an army reserve unit on chemical warfare and showing the “class” a small
sealed vial of a nerve agent. This sure as heck wasn’t going to get them
ready for biochemical combat—nothing short of experiencing it would—but it
sure was less patronizing than a desktop computer show.


Part of the NBC follies also involved being game for a tear-gassing in an
enclosed space. For the PBS newshour, an AP photographer said, with no
obvious trace of humor: “That kind of gives you a little bit of confidence
in the [gas mask] and confidence in yourself—getting it off and on, keeping
your eyes closed, and you’re holding your breath. You know, it’s good to
know how to do that.”


Yes, it’s good to know how to hold your breath when underwater, maybe, but
masks—even against tear gas—don’t work too good. The latter fact was noted
by a few, but what seemed to have been missed was that the chemicals said
to be in Hussein’s arsenal are bad news on contact—no breathing
required—rendering the lesson another dreary military-style hazing of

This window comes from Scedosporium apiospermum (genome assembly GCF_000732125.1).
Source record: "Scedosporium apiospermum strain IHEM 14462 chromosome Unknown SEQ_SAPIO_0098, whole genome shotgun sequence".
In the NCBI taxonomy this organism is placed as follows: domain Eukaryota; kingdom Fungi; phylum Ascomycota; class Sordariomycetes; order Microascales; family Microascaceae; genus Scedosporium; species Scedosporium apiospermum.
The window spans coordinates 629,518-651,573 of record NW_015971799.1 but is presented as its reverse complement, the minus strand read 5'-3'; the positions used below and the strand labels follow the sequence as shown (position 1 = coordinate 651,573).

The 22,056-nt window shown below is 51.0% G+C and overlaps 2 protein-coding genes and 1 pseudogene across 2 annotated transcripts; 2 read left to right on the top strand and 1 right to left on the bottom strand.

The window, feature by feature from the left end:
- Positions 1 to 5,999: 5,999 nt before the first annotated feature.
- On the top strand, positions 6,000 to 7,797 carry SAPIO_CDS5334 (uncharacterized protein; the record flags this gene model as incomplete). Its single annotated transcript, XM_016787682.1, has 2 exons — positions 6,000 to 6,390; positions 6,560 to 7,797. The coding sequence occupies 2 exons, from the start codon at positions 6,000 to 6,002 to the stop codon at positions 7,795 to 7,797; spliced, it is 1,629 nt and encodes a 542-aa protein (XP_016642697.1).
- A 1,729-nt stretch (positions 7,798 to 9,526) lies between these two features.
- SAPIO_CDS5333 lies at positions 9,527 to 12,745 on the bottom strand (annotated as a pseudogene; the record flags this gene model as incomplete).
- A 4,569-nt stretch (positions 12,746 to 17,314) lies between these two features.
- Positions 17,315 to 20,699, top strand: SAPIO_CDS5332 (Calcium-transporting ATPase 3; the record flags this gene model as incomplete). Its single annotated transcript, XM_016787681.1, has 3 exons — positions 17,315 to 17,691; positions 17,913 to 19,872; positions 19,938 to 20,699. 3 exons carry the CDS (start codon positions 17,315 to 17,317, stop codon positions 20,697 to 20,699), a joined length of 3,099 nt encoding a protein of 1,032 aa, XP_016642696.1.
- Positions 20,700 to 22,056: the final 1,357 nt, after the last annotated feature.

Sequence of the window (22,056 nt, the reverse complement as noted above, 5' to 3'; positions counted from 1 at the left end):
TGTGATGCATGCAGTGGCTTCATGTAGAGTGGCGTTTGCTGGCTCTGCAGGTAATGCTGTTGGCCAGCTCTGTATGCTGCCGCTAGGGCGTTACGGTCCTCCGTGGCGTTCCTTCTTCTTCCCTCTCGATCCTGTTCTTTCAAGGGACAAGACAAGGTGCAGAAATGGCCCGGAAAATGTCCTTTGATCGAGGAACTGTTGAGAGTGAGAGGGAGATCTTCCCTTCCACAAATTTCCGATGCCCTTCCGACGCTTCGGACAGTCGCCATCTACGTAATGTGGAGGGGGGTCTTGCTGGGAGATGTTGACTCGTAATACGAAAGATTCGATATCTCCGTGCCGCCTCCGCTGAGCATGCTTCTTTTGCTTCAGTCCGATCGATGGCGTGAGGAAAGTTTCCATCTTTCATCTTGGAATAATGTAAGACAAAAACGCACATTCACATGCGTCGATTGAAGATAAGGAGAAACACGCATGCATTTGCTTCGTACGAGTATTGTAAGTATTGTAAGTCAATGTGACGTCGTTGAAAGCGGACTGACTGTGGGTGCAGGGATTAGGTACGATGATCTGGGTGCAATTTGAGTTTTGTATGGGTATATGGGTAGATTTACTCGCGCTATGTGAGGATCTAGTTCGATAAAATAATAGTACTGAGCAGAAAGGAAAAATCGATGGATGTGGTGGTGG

little
particular value. Left unsaid by Pentagon minders is that its best defense
is its firepower and quick mobility in keeping it out from under potential
gas attack by an inept foe it realistically thinks probably lacks the
combat
ability to launch an effectively terrifying mass assault with such weapons.
(Now,
if you’re stuck on that slow five-mile march . . . in military-speak it’s
called “a target of opportunity.)


But perhaps the most intelligence-insulting spectacle was that of reporters
wearing strips of fluorescent tape plainly marking them as “TV” or “press.”
As far as war dress goes, it’s an open invitation to be the first sniper
casualty, the benefits of battlefield anonymity being why command officers
don’t wear Day-Glo placards identifying themselves.


But, let’s face it, anyone who has already been willingly treated like crap
by Don Rumsfeld in Pentagon war-on-terror briefings for a whole year is
probably too leery of angering the military to protest it.